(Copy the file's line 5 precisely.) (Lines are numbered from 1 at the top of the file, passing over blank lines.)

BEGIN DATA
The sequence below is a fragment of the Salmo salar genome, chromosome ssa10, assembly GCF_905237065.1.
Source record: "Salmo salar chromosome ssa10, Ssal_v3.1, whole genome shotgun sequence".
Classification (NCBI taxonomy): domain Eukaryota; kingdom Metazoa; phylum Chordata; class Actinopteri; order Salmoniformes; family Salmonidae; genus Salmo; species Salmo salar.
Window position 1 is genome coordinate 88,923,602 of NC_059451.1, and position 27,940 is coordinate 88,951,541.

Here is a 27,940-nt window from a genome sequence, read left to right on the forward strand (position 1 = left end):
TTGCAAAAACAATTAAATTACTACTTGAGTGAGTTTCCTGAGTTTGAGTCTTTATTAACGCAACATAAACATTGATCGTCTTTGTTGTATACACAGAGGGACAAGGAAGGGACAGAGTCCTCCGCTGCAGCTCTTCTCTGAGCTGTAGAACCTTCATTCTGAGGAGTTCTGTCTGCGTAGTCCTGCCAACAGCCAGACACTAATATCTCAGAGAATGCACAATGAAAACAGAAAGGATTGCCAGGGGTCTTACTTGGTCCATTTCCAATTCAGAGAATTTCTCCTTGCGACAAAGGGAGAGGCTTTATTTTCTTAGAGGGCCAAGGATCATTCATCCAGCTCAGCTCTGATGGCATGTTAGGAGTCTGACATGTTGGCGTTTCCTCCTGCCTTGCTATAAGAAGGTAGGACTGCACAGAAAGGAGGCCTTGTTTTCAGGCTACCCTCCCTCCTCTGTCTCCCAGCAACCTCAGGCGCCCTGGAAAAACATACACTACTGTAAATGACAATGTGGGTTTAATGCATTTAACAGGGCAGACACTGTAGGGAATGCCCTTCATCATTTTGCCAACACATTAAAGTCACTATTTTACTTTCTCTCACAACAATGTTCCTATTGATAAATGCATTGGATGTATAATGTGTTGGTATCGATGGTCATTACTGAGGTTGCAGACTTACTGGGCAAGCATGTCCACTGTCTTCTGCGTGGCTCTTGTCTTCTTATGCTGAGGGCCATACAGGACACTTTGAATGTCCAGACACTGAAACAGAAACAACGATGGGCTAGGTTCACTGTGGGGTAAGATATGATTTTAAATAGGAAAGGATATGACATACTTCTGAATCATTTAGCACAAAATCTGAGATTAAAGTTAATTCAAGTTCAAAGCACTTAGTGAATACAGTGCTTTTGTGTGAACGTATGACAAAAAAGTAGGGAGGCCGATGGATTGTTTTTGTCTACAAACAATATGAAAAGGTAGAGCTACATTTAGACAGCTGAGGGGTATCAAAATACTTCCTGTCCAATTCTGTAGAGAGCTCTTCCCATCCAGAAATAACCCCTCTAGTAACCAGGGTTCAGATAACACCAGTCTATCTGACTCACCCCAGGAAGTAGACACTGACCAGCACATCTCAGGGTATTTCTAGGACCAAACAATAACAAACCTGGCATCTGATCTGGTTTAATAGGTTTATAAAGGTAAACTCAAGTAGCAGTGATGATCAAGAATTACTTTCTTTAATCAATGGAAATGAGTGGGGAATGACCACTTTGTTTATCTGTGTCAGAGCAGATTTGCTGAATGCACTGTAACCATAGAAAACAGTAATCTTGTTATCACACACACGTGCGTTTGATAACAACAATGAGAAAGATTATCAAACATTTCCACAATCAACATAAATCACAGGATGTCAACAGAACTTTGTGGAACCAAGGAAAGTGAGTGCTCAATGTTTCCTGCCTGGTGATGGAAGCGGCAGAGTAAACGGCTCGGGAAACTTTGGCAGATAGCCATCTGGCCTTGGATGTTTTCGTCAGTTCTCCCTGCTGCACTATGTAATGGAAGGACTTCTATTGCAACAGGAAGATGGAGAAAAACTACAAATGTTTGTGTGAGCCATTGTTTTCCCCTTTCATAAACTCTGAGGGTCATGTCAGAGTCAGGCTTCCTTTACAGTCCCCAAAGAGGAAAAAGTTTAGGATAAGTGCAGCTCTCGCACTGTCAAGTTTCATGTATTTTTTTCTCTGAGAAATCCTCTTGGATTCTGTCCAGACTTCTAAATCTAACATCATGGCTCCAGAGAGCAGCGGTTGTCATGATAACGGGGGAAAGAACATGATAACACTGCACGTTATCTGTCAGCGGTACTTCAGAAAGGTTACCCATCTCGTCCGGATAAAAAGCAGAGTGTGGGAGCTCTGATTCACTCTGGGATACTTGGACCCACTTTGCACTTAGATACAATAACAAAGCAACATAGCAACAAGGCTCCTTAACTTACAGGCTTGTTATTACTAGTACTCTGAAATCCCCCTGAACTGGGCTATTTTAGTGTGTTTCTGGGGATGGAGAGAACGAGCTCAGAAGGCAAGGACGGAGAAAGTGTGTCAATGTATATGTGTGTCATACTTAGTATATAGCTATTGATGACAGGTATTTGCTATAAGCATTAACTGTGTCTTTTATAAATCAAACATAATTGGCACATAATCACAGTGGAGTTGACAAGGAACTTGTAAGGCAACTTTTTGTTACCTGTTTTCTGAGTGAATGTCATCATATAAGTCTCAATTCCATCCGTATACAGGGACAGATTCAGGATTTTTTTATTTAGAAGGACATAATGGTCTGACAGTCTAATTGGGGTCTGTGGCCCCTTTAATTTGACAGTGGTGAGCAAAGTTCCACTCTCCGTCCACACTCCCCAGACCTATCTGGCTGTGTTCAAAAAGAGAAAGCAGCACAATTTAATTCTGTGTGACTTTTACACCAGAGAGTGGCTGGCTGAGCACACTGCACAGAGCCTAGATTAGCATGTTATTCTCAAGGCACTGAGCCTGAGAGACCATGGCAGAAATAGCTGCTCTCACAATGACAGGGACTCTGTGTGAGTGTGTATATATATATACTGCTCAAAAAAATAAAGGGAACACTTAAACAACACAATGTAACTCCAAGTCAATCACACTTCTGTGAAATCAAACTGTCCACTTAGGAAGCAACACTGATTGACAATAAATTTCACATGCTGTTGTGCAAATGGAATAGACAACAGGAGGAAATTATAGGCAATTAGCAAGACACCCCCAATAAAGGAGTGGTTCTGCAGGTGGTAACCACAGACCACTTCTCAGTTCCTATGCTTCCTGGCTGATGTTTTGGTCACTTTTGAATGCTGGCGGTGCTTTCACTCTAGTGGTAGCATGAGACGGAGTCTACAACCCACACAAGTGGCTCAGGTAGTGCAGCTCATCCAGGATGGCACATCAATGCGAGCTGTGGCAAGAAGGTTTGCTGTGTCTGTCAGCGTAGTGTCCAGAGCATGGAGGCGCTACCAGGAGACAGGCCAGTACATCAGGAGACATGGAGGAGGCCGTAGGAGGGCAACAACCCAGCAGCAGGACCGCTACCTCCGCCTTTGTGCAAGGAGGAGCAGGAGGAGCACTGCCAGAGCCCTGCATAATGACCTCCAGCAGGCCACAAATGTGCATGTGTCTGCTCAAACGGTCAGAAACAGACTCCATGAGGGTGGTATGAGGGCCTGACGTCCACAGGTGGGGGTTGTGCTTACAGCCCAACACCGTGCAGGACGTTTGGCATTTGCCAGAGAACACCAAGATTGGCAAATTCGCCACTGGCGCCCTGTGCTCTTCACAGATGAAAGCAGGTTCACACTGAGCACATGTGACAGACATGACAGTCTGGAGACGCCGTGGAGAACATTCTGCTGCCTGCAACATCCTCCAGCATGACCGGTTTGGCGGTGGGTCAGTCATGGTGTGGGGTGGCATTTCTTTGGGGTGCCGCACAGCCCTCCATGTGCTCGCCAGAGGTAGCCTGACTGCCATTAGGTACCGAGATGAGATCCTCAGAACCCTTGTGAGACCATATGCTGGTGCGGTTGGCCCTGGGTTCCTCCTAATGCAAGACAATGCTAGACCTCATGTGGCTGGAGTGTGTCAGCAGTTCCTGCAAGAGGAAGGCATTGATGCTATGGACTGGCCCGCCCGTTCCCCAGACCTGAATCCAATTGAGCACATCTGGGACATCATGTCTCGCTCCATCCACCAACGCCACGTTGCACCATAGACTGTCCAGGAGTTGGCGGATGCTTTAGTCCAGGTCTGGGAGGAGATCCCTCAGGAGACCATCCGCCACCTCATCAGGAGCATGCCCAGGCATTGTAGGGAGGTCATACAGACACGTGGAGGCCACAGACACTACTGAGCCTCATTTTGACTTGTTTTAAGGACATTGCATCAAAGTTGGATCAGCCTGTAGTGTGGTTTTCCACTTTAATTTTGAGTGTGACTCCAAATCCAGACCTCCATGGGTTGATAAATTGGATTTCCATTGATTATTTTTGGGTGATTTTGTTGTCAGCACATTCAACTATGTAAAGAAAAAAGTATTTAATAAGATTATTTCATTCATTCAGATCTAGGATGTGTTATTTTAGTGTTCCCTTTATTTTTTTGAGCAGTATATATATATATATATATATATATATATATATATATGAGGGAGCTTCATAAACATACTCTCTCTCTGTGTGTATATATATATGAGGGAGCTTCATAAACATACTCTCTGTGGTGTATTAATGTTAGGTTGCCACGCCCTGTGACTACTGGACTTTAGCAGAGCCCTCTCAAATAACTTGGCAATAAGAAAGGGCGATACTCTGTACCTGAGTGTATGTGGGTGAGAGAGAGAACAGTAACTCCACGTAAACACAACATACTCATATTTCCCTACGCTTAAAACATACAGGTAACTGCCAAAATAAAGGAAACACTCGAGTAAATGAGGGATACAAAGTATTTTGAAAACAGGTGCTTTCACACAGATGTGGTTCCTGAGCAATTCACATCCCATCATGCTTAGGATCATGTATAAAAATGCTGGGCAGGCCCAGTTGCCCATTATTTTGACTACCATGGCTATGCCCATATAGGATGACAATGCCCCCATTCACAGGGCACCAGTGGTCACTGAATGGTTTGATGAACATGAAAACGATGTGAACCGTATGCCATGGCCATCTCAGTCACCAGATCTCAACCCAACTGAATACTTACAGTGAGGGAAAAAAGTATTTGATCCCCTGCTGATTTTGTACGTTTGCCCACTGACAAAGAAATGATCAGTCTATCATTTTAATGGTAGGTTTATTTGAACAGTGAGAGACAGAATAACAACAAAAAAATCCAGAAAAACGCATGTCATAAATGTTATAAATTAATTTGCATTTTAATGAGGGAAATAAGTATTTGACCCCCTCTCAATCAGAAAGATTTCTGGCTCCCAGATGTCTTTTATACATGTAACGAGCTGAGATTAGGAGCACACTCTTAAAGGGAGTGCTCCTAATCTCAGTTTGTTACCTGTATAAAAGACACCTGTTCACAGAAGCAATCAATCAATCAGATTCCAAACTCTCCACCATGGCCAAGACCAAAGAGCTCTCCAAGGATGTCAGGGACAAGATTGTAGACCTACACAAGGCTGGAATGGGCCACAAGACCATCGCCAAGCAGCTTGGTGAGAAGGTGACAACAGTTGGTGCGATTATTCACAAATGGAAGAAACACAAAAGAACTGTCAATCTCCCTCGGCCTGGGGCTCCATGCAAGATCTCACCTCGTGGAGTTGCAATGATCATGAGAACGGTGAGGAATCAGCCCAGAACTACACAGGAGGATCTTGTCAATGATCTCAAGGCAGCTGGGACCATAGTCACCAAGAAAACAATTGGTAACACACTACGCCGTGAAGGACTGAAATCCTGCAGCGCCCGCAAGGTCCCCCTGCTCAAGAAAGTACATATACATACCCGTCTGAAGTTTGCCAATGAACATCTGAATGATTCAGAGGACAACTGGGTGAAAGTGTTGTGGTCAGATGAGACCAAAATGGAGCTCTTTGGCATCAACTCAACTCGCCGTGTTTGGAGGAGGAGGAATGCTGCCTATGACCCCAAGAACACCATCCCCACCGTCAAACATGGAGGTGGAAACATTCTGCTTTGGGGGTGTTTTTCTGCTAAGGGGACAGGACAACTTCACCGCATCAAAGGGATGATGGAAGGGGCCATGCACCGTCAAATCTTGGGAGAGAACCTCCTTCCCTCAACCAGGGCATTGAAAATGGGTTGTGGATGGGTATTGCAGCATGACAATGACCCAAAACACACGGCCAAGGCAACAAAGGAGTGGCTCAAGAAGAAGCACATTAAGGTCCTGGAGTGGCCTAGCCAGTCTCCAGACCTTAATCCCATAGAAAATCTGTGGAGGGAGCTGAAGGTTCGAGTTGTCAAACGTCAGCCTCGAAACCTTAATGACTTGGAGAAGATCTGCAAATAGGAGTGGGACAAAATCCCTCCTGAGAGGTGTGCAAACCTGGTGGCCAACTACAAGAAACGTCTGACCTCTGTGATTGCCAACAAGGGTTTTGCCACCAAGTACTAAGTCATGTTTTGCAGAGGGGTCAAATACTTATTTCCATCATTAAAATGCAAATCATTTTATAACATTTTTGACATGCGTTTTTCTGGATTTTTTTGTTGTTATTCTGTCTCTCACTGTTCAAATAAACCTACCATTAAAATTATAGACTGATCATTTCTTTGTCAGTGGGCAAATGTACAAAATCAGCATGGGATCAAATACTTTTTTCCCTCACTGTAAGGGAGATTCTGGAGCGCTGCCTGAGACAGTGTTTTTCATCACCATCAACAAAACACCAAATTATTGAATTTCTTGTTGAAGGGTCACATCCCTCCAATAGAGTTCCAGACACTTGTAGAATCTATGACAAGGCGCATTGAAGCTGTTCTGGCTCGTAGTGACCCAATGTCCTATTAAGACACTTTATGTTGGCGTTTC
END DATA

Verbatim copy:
Here is a 27,940-nt window from a genome sequence, read left to right on the forward strand (position 1 = left end):